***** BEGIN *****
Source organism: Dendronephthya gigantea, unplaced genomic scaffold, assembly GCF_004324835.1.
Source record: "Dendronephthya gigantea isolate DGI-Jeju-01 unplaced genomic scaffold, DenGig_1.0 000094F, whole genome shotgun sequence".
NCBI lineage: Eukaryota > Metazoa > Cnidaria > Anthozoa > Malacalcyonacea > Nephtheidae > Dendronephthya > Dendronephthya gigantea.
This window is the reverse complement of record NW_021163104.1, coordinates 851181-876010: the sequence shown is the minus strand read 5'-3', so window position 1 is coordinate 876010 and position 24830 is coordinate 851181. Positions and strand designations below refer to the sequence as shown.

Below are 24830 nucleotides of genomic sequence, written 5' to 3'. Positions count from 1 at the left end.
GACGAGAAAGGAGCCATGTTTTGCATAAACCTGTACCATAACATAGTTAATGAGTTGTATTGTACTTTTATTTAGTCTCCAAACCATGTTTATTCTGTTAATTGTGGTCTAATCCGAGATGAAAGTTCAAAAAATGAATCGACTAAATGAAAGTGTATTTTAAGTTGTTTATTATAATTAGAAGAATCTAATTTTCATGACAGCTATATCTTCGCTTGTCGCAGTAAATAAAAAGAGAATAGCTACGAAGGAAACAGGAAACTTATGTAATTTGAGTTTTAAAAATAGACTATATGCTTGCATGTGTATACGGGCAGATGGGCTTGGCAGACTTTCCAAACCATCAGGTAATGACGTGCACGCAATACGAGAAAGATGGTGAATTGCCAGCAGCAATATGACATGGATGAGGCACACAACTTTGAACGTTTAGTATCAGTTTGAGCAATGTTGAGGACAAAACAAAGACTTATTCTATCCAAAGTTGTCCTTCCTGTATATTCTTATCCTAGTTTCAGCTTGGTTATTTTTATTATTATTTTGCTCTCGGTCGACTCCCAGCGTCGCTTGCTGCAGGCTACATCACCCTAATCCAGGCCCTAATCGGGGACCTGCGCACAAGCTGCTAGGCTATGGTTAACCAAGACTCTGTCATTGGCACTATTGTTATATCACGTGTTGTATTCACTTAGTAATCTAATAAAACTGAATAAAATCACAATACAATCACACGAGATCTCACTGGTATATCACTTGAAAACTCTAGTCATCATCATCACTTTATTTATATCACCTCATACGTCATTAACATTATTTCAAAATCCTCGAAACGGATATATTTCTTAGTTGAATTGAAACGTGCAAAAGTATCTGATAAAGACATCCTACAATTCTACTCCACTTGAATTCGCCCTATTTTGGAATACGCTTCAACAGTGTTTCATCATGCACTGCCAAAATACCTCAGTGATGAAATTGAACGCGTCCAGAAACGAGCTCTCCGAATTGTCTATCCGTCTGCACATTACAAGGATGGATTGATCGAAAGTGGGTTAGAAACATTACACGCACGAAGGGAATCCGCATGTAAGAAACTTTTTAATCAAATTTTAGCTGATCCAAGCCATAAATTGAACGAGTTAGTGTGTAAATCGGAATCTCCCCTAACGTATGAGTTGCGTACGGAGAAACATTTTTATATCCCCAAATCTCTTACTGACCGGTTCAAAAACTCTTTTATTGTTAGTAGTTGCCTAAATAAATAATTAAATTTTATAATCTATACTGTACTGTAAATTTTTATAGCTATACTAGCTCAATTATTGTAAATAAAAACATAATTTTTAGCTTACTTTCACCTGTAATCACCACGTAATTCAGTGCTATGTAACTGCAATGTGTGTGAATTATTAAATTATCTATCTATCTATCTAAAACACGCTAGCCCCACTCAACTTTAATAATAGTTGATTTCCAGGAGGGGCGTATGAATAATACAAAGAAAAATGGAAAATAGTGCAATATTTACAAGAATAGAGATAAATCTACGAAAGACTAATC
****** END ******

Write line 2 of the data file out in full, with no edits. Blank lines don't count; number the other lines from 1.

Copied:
Source record: "Dendronephthya gigantea isolate DGI-Jeju-01 unplaced genomic scaffold, DenGig_1.0 000094F, whole genome shotgun sequence".